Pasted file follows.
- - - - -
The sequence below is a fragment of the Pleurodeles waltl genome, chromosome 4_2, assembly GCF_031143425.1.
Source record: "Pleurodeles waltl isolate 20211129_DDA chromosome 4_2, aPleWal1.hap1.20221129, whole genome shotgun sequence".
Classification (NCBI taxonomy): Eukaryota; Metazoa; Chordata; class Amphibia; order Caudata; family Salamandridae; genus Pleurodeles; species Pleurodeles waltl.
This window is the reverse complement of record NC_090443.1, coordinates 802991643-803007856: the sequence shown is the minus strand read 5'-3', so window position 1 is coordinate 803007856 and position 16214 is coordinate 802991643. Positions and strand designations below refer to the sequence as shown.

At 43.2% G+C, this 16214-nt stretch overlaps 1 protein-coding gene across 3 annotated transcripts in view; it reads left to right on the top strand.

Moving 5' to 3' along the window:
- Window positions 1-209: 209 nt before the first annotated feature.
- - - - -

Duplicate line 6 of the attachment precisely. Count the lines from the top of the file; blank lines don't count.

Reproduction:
Moving 5' to 3' along the window: